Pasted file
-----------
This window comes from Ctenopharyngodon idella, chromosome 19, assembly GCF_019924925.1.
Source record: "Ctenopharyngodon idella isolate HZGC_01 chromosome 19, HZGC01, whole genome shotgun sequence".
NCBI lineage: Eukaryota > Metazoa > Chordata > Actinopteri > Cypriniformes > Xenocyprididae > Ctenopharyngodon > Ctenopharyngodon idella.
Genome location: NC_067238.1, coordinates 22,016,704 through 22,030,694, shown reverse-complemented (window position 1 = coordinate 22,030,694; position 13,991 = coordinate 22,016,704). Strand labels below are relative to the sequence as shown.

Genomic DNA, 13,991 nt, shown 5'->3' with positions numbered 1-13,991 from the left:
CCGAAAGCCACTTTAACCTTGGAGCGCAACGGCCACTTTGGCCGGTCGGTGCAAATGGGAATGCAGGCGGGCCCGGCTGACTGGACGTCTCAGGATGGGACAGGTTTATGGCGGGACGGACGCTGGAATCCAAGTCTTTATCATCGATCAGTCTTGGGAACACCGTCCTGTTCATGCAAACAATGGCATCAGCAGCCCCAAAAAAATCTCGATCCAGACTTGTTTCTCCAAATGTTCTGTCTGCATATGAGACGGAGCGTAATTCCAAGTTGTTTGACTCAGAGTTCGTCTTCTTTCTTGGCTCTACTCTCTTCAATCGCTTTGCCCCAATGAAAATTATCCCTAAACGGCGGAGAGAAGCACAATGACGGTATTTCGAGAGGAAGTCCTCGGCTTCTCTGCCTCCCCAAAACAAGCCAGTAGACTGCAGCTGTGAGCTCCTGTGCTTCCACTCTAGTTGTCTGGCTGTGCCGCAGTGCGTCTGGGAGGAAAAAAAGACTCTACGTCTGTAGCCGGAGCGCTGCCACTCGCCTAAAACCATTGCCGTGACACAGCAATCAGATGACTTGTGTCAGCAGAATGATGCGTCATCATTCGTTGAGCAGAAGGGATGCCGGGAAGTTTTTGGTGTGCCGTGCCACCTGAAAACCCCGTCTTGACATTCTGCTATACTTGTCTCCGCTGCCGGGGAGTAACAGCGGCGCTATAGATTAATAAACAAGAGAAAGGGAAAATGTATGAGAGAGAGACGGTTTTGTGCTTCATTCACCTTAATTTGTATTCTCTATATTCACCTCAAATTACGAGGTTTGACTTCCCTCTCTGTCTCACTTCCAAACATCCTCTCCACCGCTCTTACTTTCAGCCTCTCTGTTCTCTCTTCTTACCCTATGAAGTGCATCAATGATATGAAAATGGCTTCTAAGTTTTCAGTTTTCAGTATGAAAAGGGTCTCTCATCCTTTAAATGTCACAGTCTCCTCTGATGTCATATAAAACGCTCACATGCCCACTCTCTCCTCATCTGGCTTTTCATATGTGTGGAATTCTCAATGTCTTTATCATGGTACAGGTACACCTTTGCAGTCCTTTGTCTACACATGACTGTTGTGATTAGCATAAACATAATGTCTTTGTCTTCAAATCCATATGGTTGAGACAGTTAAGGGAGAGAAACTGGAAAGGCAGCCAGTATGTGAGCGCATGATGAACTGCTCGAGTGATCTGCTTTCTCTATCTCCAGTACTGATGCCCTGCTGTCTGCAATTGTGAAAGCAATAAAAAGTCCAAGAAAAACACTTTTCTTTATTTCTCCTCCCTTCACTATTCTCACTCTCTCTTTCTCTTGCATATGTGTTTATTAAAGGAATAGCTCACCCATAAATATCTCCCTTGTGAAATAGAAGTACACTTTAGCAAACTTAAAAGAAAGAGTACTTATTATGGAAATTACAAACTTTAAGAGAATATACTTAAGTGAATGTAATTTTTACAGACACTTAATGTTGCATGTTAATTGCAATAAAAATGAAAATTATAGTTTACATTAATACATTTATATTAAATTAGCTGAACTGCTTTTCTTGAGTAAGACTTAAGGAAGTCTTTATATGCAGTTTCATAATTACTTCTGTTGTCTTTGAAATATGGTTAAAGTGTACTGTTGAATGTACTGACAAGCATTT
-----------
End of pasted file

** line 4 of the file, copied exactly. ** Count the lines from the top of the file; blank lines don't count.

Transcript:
Genome location: NC_067238.1, coordinates 22,016,704 through 22,030,694, shown reverse-complemented (window position 1 = coordinate 22,030,694; position 13,991 = coordinate 22,016,704). Strand labels below are relative to the sequence as shown.